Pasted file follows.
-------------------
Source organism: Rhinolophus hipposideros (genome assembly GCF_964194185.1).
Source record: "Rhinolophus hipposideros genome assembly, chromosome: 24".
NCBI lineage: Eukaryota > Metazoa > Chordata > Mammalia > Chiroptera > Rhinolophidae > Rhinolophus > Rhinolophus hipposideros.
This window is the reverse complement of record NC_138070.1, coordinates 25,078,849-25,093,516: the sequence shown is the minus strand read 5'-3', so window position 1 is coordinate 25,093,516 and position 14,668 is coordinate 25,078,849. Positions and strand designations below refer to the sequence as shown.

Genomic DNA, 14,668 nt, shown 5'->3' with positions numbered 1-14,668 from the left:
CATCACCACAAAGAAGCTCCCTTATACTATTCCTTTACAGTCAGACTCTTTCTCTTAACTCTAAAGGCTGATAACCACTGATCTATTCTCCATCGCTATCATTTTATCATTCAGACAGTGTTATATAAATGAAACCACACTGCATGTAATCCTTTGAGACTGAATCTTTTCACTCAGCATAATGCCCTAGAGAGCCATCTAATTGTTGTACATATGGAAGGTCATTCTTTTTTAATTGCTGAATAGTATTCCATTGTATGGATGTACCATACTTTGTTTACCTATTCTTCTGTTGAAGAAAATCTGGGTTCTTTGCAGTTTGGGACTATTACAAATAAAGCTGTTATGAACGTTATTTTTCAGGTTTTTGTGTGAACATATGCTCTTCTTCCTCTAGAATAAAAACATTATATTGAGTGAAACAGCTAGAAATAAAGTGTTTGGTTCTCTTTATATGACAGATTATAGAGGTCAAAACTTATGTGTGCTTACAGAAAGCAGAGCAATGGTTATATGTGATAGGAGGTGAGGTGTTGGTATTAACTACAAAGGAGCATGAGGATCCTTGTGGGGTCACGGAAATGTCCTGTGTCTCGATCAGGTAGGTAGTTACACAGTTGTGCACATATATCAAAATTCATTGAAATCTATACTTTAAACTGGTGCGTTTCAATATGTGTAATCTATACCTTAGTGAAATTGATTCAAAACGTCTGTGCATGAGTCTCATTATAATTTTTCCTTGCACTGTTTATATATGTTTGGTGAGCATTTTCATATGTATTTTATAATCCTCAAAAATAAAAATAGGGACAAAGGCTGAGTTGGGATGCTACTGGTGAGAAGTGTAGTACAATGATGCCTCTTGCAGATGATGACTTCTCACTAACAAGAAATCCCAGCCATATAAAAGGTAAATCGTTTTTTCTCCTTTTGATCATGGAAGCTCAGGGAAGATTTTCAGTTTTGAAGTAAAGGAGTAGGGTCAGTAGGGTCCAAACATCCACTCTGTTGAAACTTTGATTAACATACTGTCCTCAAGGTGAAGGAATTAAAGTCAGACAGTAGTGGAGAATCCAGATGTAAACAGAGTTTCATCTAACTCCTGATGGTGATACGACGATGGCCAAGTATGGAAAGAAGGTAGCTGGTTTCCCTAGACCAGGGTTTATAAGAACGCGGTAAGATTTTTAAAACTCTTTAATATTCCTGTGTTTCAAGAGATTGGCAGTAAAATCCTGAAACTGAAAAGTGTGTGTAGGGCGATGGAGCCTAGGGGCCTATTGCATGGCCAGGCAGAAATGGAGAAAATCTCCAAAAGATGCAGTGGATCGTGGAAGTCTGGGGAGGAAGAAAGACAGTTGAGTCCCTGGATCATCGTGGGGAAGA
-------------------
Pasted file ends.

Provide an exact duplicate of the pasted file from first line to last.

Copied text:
Source organism: Rhinolophus hipposideros (genome assembly GCF_964194185.1).
Source record: "Rhinolophus hipposideros genome assembly, chromosome: 24".
NCBI lineage: Eukaryota > Metazoa > Chordata > Mammalia > Chiroptera > Rhinolophidae > Rhinolophus > Rhinolophus hipposideros.
This window is the reverse complement of record NC_138070.1, coordinates 25,078,849-25,093,516: the sequence shown is the minus strand read 5'-3', so window position 1 is coordinate 25,093,516 and position 14,668 is coordinate 25,078,849. Positions and strand designations below refer to the sequence as shown.

Genomic DNA, 14,668 nt, shown 5'->3' with positions numbered 1-14,668 from the left:
CATCACCACAAAGAAGCTCCCTTATACTATTCCTTTACAGTCAGACTCTTTCTCTTAACTCTAAAGGCTGATAACCACTGATCTATTCTCCATCGCTATCATTTTATCATTCAGACAGTGTTATATAAATGAAACCACACTGCATGTAATCCTTTGAGACTGAATCTTTTCACTCAGCATAATGCCCTAGAGAGCCATCTAATTGTTGTACATATGGAAGGTCATTCTTTTTTAATTGCTGAATAGTATTCCATTGTATGGATGTACCATACTTTGTTTACCTATTCTTCTGTTGAAGAAAATCTGGGTTCTTTGCAGTTTGGGACTATTACAAATAAAGCTGTTATGAACGTTATTTTTCAGGTTTTTGTGTGAACATATGCTCTTCTTCCTCTAGAATAAAAACATTATATTGAGTGAAACAGCTAGAAATAAAGTGTTTGGTTCTCTTTATATGACAGATTATAGAGGTCAAAACTTATGTGTGCTTACAGAAAGCAGAGCAATGGTTATATGTGATAGGAGGTGAGGTGTTGGTATTAACTACAAAGGAGCATGAGGATCCTTGTGGGGTCACGGAAATGTCCTGTGTCTCGATCAGGTAGGTAGTTACACAGTTGTGCACATATATCAAAATTCATTGAAATCTATACTTTAAACTGGTGCGTTTCAATATGTGTAATCTATACCTTAGTGAAATTGATTCAAAACGTCTGTGCATGAGTCTCATTATAATTTTTCCTTGCACTGTTTATATATGTTTGGTGAGCATTTTCATATGTATTTTATAATCCTCAAAAATAAAAATAGGGACAAAGGCTGAGTTGGGATGCTACTGGTGAGAAGTGTAGTACAATGATGCCTCTTGCAGATGATGACTTCTCACTAACAAGAAATCCCAGCCATATAAAAGGTAAATCGTTTTTTCTCCTTTTGATCATGGAAGCTCAGGGAAGATTTTCAGTTTTGAAGTAAAGGAGTAGGGTCAGTAGGGTCCAAACATCCACTCTGTTGAAACTTTGATTAACATACTGTCCTCAAGGTGAAGGAATTAAAGTCAGACAGTAGTGGAGAATCCAGATGTAAACAGAGTTTCATCTAACTCCTGATGGTGATACGACGATGGCCAAGTATGGAAAGAAGGTAGCTGGTTTCCCTAGACCAGGGTTTATAAGAACGCGGTAAGATTTTTAAAACTCTTTAATATTCCTGTGTTTCAAGAGATTGGCAGTAAAATCCTGAAACTGAAAAGTGTGTGTAGGGCGATGGAGCCTAGGGGCCTATTGCATGGCCAGGCAGAAATGGAGAAAATCTCCAAAAGATGCAGTGGATCGTGGAAGTCTGGGGAGGAAGAAAGACAGTTGAGTCCCTGGATCATCGTGGGGAAGA